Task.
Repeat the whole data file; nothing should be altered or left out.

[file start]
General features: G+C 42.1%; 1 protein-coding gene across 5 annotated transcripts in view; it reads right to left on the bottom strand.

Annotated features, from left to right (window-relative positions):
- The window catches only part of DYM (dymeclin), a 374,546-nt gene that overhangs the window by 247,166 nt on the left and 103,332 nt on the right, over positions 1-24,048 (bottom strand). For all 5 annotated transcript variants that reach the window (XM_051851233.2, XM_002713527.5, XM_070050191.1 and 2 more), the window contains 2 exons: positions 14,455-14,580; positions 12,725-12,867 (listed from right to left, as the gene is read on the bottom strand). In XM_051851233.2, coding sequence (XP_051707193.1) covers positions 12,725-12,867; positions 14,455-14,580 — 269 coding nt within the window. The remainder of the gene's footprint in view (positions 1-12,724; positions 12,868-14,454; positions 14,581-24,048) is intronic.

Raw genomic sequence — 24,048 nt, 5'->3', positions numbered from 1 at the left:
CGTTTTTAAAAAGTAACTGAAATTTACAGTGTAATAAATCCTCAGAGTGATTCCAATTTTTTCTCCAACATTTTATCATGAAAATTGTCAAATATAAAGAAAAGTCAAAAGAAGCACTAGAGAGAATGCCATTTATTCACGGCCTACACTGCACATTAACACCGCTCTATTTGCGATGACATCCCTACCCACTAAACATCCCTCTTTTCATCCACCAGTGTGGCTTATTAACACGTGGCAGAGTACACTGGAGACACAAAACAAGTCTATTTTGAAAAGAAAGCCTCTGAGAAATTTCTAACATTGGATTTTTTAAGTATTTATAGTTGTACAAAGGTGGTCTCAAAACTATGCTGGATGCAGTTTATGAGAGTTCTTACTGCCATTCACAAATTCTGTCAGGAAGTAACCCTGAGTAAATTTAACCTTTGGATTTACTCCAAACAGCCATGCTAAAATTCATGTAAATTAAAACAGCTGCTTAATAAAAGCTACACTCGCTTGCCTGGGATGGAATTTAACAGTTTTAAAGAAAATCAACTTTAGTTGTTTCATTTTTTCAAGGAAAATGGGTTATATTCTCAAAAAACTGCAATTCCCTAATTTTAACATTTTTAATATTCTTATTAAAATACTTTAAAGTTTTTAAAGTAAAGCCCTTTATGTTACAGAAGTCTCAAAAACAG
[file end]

General features: G+C 42.1%; 1 protein-coding gene across 5 annotated transcripts in view; it reads right to left on the bottom strand.

Annotated features, from left to right (window-relative positions):
- The window catches only part of DYM (dymeclin), a 374,546-nt gene that overhangs the window by 247,166 nt on the left and 103,332 nt on the right, over positions 1-24,048 (bottom strand). For all 5 annotated transcript variants that reach the window (XM_051851233.2, XM_002713527.5, XM_070050191.1 and 2 more), the window contains 2 exons: positions 14,455-14,580; positions 12,725-12,867 (listed from right to left, as the gene is read on the bottom strand). In XM_051851233.2, coding sequence (XP_051707193.1) covers positions 12,725-12,867; positions 14,455-14,580 — 269 coding nt within the window. The remainder of the gene's footprint in view (positions 1-12,724; positions 12,868-14,454; positions 14,581-24,048) is intronic.

Raw genomic sequence — 24,048 nt, 5'->3', positions numbered from 1 at the left:
CGTTTTTAAAAAGTAACTGAAATTTACAGTGTAATAAATCCTCAGAGTGATTCCAATTTTTTCTCCAACATTTTATCATGAAAATTGTCAAATATAAAGAAAAGTCAAAAGAAGCACTAGAGAGAATGCCATTTATTCACGGCCTACACTGCACATTAACACCGCTCTATTTGCGATGACATCCCTACCCACTAAACATCCCTCTTTTCATCCACCAGTGTGGCTTATTAACACGTGGCAGAGTACACTGGAGACACAAAACAAGTCTATTTTGAAAAGAAAGCCTCTGAGAAATTTCTAACATTGGATTTTTTAAGTATTTATAGTTGTACAAAGGTGGTCTCAAAACTATGCTGGATGCAGTTTATGAGAGTTCTTACTGCCATTCACAAATTCTGTCAGGAAGTAACCCTGAGTAAATTTAACCTTTGGATTTACTCCAAACAGCCATGCTAAAATTCATGTAAATTAAAACAGCTGCTTAATAAAAGCTACACTCGCTTGCCTGGGATGGAATTTAACAGTTTTAAAGAAAATCAACTTTAGTTGTTTCATTTTTTCAAGGAAAATGGGTTATATTCTCAAAAAACTGCAATTCCCTAATTTTAACATTTTTAATATTCTTATTAAAATACTTTAAAGTTTTTAAAGTAAAGCCCTTTATGTTACAGAAGTCTCAAAAACAG